Professor Vivienne Bath

Professor Vivienne Bath

Professor Vivienne Bath is a leading authority on international business law and Chinese law, and her research is delivering valuable new insights into these areas.

I was originally offered the chance to move from private practice to academia in order to rebuild the Centre for Asian and Pacific Law. Support from the China Studies Centre, when it was established, meant that we have been able to expand our teaching offerings and our research through the appointment of Professor Bing Ling and myself to chairs in Chinese law. There are few other universities in Australia that offer this kind of support.

At the moment, I am working on papers in areas related to international law and investment in relation to China, Australia and the Asia-Pacific region. I have just had an article published on approaches to national security in investment in Chinese and Australian law, and I have completed articles and book chapters on a range of areas, including tax, ethics and corporate responsibility in China, regionalism and ASEAN and Australian approaches to international law. I am working on a book chapter on new paradigms in outbound investment from China, focussing on private companies and a paper on Chinese government participation in court and other cases overseas for a conference at Oxford in September.

My work has been cited in a number of High Court and Supreme Court cases. My published articles are quite frequently downloaded and cited, which suggests that my work on China is relevant to scholars and lawyers. The Law School has done well in promoting study of Chinese law by our own students, both in China and in Sydney, and feedback from these students shows that interest in China and in Chinese approaches to law and the legal system continues to grow. The high quality of our students, and the presence of a substantial group with a strong interest in China, means that we are able to expand our research into interesting areas.

Making connections

The Centre for Asian and Pacific Law has been building up contacts with a range of other institutions. The world of Chinese legal scholars is quite small and involves lawyers, academics and students from Australia, Asia, China, the United States and Europe. We have a long-standing relationship with the East China University of Political Science and Law in Shanghai, which offers an annual course for our students. This year, for the first time, the Law School is hosting a course in Australian law for students from ECUPL, with the aim of continuing our long-term relationship with ECUPL and widening the knowledge base of Chinese law students. We also work with the University of Hawai’i Law School, the Seoul National University, the University of British Columbia and several other international institutions, as well as maintaining good relations with government lawyers who work in related areas.

Being part of the China Studies Centre also gives me the opportunity to to build up relationships with scholars within the University of Sydney who work in related areas. The Sydney China Business Forum has been a good initiative in allowing me to broaden my focus, and the Distinguished Speakers lecture I gave last year on ‘Australia-China foreign investment policy – national interest and national security’ gave me the opportunity to share my work with a broad range of people in the University community and outside the University.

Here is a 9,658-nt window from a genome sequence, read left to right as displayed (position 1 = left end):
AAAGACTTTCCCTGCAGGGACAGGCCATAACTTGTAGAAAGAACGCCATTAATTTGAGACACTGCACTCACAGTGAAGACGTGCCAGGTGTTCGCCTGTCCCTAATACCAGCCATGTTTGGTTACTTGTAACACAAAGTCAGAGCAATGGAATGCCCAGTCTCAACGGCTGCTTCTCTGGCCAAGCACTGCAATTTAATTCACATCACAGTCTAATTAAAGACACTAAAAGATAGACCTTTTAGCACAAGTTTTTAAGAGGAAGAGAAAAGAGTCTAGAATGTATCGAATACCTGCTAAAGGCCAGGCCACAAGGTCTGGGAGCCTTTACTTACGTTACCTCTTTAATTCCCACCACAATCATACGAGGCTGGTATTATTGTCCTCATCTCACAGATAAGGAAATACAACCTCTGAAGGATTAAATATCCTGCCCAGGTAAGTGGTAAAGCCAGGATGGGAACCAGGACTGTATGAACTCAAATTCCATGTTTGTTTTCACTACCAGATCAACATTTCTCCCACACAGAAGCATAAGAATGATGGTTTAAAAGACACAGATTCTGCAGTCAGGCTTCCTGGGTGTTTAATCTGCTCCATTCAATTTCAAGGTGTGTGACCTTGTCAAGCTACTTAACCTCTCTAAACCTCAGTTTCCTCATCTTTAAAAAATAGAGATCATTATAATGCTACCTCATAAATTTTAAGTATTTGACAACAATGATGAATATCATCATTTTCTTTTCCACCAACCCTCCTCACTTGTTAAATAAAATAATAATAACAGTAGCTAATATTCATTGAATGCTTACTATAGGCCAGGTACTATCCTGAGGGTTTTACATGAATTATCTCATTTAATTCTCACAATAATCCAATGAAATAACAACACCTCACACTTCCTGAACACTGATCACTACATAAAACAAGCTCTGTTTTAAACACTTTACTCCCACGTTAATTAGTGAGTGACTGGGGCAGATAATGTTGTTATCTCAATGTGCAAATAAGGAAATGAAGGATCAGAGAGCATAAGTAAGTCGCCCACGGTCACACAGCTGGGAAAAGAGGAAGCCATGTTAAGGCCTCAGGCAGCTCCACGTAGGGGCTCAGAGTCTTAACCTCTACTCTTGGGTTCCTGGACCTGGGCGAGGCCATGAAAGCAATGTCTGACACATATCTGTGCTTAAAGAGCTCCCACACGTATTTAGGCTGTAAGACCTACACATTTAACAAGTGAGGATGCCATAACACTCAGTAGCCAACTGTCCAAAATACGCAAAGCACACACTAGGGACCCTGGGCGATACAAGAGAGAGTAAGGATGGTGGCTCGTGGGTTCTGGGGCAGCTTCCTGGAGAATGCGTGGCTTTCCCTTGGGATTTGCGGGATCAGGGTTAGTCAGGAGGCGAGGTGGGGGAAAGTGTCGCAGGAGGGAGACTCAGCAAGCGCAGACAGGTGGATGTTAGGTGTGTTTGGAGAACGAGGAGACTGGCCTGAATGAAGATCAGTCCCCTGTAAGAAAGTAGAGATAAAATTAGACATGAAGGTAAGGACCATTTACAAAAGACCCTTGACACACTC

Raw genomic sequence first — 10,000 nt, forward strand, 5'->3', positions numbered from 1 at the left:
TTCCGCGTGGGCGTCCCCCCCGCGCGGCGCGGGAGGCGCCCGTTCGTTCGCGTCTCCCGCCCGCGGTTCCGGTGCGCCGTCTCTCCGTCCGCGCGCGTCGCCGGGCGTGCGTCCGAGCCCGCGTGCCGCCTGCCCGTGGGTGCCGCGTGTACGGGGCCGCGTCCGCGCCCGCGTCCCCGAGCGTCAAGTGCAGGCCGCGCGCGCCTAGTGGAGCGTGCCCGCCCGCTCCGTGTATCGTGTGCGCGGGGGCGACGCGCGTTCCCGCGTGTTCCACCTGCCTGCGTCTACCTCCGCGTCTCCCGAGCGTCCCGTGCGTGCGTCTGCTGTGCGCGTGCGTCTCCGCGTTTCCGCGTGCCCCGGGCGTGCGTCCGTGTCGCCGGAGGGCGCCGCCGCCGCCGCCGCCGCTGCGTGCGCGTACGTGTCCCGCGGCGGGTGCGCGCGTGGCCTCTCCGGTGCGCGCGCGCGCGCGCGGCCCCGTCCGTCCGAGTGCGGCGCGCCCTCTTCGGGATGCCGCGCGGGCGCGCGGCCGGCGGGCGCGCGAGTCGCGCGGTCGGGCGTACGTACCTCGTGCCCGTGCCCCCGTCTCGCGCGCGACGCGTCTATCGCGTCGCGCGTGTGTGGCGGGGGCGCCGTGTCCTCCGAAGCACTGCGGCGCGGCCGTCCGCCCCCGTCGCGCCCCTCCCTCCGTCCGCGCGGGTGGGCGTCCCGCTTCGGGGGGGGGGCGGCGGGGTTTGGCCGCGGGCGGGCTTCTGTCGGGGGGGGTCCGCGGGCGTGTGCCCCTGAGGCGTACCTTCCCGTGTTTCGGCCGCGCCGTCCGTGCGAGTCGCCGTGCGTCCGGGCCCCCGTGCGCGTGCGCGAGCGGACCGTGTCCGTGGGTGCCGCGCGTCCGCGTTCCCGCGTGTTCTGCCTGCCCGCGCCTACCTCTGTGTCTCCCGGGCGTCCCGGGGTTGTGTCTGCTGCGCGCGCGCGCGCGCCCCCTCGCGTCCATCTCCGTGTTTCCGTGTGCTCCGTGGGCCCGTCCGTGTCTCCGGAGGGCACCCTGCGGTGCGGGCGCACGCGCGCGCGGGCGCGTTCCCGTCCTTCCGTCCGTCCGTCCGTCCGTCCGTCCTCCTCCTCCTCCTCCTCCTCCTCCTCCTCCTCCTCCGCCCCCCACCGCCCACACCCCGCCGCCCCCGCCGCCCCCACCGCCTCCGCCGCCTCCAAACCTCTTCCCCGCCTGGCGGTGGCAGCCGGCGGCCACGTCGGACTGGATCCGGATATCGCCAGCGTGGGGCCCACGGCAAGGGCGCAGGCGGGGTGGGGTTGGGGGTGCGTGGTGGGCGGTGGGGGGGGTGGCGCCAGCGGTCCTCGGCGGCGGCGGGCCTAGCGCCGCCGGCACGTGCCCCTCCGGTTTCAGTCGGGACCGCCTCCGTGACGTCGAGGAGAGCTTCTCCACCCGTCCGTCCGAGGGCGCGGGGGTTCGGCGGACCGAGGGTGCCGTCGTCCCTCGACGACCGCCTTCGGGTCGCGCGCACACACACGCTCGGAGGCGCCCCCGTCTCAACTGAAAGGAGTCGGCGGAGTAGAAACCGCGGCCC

Dedicated to education

The University of Sydney has a genuine commitment to teaching and research in the area of China studies and particularly Chinese law. Our combined law degree is an excellent example of this. We have a wide range of subjects we have developed in Chinese law, with offerings both in Sydney and in China, which attract interest from students from Sydney Law School and other Australian law schools. With the support of the China Studies Centre, we are expanding the range of postgraduate students to whom these courses can be offered.

In my opinion, the University and the community benefits greatly from students who have studied, for example, Chinese language and culture as well as law. The same applies to the combined Arts/Science and other degrees, which offer students a wider view of the world and the chance to specialise in both a technical area and in China studies. An increased ability to study law subjects offers non-law students a wider knowledge of China, as well as offering law students the benefit of a different approach to Chinese studies.

The courses offered by the China Studies Centre will give students an excellent training in research, as well as exposing them to a broad range of China-related subjects. They will graduate with a high degree of competence in a range of areas. The multidisciplinary PhD in the area of China Studies recognises that this field potentially encompasses not just language and literature but many different ways of studying China. These courses will make a significant contribution to the widening world view of our students and, I hope, the Australian community.

Professor Vivienne Bath is Chair of the China Studies Centre’s Research Committee, a member of its Executive Committee; Convenor of its Academic Group ‘Law and Business’ and Professor of Chinese and International Business Law, Centre for Asian and Pacific Law, University of Sydney Law School. See Professor Bath's Sydney Law School academic profile